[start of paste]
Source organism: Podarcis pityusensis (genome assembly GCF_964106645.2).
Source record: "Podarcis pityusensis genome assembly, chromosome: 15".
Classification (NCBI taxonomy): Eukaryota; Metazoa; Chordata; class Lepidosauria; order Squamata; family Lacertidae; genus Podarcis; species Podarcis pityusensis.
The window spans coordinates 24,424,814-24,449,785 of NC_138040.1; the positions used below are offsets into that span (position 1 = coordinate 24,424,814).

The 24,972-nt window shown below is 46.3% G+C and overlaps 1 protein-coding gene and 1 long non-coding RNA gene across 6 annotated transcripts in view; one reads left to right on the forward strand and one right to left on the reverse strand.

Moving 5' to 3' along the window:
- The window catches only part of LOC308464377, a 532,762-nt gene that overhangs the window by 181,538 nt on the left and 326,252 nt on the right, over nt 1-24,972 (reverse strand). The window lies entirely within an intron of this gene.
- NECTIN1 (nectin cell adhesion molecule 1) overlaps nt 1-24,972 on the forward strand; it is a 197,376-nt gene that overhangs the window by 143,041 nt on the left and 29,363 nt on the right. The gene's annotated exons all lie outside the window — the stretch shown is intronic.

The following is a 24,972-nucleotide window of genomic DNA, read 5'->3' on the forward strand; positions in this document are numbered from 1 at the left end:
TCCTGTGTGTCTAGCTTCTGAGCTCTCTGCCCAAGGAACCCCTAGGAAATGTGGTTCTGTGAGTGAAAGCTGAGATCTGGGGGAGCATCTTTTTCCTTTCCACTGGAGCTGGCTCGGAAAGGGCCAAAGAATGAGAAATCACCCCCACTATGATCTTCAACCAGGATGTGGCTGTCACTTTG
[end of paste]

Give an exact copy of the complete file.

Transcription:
Source organism: Podarcis pityusensis (genome assembly GCF_964106645.2).
Source record: "Podarcis pityusensis genome assembly, chromosome: 15".
Classification (NCBI taxonomy): Eukaryota; Metazoa; Chordata; class Lepidosauria; order Squamata; family Lacertidae; genus Podarcis; species Podarcis pityusensis.
The window spans coordinates 24,424,814-24,449,785 of NC_138040.1; the positions used below are offsets into that span (position 1 = coordinate 24,424,814).

The 24,972-nt window shown below is 46.3% G+C and overlaps 1 protein-coding gene and 1 long non-coding RNA gene across 6 annotated transcripts in view; one reads left to right on the forward strand and one right to left on the reverse strand.

Moving 5' to 3' along the window:
- The window catches only part of LOC308464377, a 532,762-nt gene that overhangs the window by 181,538 nt on the left and 326,252 nt on the right, over nt 1-24,972 (reverse strand). The window lies entirely within an intron of this gene.
- NECTIN1 (nectin cell adhesion molecule 1) overlaps nt 1-24,972 on the forward strand; it is a 197,376-nt gene that overhangs the window by 143,041 nt on the left and 29,363 nt on the right. The gene's annotated exons all lie outside the window — the stretch shown is intronic.

The following is a 24,972-nucleotide window of genomic DNA, read 5'->3' on the forward strand; positions in this document are numbered from 1 at the left end:
TCCTGTGTGTCTAGCTTCTGAGCTCTCTGCCCAAGGAACCCCTAGGAAATGTGGTTCTGTGAGTGAAAGCTGAGATCTGGGGGAGCATCTTTTTCCTTTCCACTGGAGCTGGCTCGGAAAGGGCCAAAGAATGAGAAATCACCCCCACTATGATCTTCAACCAGGATGTGGCTGTCACTTTG